City of Joy (1992)
In life a person has three choices: to run, to spectate or to commit.
One day a surgeon named Max Lowe walks away from the operating theater and Houston and everything his life stands for. He's dropping out, and maybe in some kind of leftover '60s reflex he decides to travel to Calcutta. He hopes to disappear into the sea of humanity, I guess, and find himself, or peace, or tranquility - he's not quite sure.
Calcutta has other ideas for him. Within a few hours of his arrival he is thrust into the maelstrom of a city where thousands live in the streets, where he is a highly visible rich man, where his medical training is desperately needed. This film of Roland Joffe is based on "City of Joy," a novel by Dominique Lapierre. In the City of joy Max comes in contact with an Irish woman, named Joan Bethel (played by Pauline Collins), who runs a clinic which ministers to the sick and homeless. When she discovers that Max is a surgeon, she exerts quiet but unrelenting pressure on him to help at the clinic. Max resists at first. But later he becomes a convinced and committed doctor cum social worker standing for the downtrodden people and outcaste lepers of the city.
From other side the story develops through Hazari Pal who once lived in a small village in Bihar, India, with his dad, mom, wife, Kamla, daughter, Amrita, and two sons, Shambhu and Manooj. As the Pal was unable to repay the loan they had taken years ago from a moneylender, their land and property were auctioned, and they were rendered homeless. Hazari and his family re-locate to Calcutta with hopes of starting life anew, save some money and go back to Bihar, as well as get Amrita married. Things do not go as planned, as they lose their entire savings to a con-man, Gangooly, who took their money as rent by pretending to be a landlord. Then Hazari gets an opportunity to take up driving a rickshaw manually through a local godfather, Ghatak. Meanwhile Hazari gets to meet Dr. Max and together they strike up a friendship along with Joan Bethel. Misunderstandings crop up between Joan and the Godfather, resulting in the shutting down of their shanty medical clinic. When Hazari sides with Joan, his rickshaw is taken away. Things get worse when the Godfather passes away, leaving his estate to his way-ward son, Ashok Ghatak, who has plans to do away with the slums, especially the lepers who have now started frequenting the locality.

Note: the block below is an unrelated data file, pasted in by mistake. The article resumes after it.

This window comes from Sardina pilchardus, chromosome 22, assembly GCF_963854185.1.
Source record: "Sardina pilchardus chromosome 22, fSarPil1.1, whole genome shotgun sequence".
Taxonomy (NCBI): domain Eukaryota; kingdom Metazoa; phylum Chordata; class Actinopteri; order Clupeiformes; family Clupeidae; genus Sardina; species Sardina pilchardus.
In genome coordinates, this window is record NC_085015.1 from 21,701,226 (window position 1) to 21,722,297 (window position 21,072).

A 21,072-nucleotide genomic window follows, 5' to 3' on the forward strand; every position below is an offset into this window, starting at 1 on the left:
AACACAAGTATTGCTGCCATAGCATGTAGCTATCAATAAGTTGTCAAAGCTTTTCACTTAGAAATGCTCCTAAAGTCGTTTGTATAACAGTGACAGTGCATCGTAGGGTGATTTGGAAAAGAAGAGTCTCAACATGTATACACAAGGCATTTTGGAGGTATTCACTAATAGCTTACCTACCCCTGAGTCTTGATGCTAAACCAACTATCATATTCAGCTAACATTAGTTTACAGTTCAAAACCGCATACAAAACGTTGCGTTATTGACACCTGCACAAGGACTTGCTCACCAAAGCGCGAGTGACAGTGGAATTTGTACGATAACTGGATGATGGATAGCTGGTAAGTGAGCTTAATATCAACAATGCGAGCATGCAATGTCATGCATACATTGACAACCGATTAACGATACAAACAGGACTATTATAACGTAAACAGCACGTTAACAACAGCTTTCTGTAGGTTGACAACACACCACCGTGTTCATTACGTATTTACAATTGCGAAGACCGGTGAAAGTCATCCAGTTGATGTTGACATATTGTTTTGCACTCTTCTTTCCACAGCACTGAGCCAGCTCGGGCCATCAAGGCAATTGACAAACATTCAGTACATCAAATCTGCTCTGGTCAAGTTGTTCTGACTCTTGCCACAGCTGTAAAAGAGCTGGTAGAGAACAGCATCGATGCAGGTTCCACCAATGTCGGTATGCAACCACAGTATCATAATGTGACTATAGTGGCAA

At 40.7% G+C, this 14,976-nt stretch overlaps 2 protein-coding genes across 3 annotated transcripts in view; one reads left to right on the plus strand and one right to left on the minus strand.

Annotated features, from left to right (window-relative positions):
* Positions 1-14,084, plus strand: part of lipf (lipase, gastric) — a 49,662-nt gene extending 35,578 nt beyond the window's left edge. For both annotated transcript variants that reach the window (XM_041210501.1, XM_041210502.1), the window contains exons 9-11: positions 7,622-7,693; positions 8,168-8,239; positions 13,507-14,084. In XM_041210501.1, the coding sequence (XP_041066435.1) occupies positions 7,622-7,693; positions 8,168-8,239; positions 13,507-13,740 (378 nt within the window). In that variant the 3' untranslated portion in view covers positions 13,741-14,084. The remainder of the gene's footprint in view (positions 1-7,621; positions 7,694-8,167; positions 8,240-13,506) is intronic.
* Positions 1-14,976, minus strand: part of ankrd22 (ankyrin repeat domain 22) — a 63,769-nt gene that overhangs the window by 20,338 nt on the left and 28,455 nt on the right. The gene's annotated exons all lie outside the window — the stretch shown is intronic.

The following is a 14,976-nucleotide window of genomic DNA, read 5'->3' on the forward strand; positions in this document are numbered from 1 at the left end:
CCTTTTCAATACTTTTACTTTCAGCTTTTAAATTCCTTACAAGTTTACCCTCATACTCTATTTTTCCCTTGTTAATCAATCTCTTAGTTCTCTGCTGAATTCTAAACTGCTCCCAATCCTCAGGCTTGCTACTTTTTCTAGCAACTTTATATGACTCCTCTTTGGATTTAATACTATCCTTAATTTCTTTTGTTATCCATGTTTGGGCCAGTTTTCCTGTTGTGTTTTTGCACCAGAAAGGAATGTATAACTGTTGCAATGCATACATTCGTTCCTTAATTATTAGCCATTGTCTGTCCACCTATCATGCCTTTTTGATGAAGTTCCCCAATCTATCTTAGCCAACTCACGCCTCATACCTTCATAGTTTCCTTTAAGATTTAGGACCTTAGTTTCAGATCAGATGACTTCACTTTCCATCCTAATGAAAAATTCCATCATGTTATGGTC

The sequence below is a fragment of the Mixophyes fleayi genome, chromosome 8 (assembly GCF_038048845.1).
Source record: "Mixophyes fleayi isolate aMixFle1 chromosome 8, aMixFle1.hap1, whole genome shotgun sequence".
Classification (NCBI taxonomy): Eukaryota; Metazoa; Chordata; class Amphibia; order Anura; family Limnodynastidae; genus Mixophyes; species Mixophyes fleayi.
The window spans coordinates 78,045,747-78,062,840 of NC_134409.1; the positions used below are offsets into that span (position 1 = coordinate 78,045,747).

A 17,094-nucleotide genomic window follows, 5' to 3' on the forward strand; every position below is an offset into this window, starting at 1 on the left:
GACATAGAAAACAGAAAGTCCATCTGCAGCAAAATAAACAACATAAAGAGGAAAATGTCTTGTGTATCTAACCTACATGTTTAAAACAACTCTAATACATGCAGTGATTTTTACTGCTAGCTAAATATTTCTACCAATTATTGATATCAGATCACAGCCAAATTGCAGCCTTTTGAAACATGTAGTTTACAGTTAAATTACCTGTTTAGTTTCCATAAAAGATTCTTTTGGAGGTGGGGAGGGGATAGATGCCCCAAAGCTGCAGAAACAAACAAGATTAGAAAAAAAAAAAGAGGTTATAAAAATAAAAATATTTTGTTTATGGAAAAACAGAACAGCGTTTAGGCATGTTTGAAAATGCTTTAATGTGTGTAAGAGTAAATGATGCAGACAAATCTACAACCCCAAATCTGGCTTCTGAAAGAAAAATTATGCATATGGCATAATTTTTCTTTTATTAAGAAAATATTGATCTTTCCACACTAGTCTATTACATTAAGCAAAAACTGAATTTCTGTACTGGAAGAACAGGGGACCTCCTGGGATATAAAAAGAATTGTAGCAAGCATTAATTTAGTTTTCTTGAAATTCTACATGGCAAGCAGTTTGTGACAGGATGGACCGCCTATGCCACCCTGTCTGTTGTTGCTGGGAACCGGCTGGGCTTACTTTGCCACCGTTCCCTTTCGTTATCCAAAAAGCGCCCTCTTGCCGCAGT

It is the story of a hopeless people who can simply fall into despair; still who live on struggle and glimpses of hope, and much more on the goodness of heart. Dr. Max who arrives in the “city of joy” depressed by the complex life and relations of a plentiful and bureaucratic society of America at the very outset of the film begins to fit in with his fellow slum-dwellers. And he begins to see that his life isn't half bad. There are many around him whose lives are much worse, but they look on each day with a hope that gives new strength to the depressed doctor. (Edited from three review article on the film)
“Maybe the world if meant to break your heart. From the moment we're born we're shipwrecked, struggling between hope and despair.” (From ‘City of Joy”)
A man once asked Diogenes what was the proper time of supper, and he made the answer: “If you are a rich man, whenever you please; and if you are poor whenever you can.” And above all the age old saying comes to us thus: “Hope is a poor man’s bread.”